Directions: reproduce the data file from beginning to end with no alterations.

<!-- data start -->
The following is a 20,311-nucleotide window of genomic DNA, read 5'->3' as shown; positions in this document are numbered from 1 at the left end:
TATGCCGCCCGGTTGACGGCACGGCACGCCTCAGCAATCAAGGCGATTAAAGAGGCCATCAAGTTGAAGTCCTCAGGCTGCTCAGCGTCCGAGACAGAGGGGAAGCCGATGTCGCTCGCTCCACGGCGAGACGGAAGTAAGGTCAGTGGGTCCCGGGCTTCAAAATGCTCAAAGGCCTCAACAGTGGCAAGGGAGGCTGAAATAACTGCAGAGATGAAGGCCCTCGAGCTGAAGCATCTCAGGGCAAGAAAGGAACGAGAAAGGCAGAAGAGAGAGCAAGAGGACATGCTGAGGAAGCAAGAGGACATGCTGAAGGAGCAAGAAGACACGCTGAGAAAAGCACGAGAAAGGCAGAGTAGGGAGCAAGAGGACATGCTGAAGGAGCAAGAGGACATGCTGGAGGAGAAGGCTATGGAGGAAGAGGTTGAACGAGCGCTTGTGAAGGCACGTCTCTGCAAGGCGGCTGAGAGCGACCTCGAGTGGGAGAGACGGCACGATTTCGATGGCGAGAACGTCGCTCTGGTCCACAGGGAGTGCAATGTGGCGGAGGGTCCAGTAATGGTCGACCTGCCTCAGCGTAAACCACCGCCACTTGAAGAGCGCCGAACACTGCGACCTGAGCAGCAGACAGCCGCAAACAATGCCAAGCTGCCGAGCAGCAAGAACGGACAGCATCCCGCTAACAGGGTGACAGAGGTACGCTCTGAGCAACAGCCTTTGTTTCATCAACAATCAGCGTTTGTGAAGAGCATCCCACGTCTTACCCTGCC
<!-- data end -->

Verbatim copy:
The following is a 20,311-nucleotide window of genomic DNA, read 5'->3' as shown; positions in this document are numbered from 1 at the left end:
TATGCCGCCCGGTTGACGGCACGGCACGCCTCAGCAATCAAGGCGATTAAAGAGGCCATCAAGTTGAAGTCCTCAGGCTGCTCAGCGTCCGAGACAGAGGGGAAGCCGATGTCGCTCGCTCCACGGCGAGACGGAAGTAAGGTCAGTGGGTCCCGGGCTTCAAAATGCTCAAAGGCCTCAACAGTGGCAAGGGAGGCTGAAATAACTGCAGAGATGAAGGCCCTCGAGCTGAAGCATCTCAGGGCAAGAAAGGAACGAGAAAGGCAGAAGAGAGAGCAAGAGGACATGCTGAGGAAGCAAGAGGACATGCTGAAGGAGCAAGAAGACACGCTGAGAAAAGCACGAGAAAGGCAGAGTAGGGAGCAAGAGGACATGCTGAAGGAGCAAGAGGACATGCTGGAGGAGAAGGCTATGGAGGAAGAGGTTGAACGAGCGCTTGTGAAGGCACGTCTCTGCAAGGCGGCTGAGAGCGACCTCGAGTGGGAGAGACGGCACGATTTCGATGGCGAGAACGTCGCTCTGGTCCACAGGGAGTGCAATGTGGCGGAGGGTCCAGTAATGGTCGACCTGCCTCAGCGTAAACCACCGCCACTTGAAGAGCGCCGAACACTGCGACCTGAGCAGCAGACAGCCGCAAACAATGCCAAGCTGCCGAGCAGCAAGAACGGACAGCATCCCGCTAACAGGGTGACAGAGGTACGCTCTGAGCAACAGCCTTTGTTTCATCAACAATCAGCGTTTGTGAAGAGCATCCCACGTCTTACCCTGCC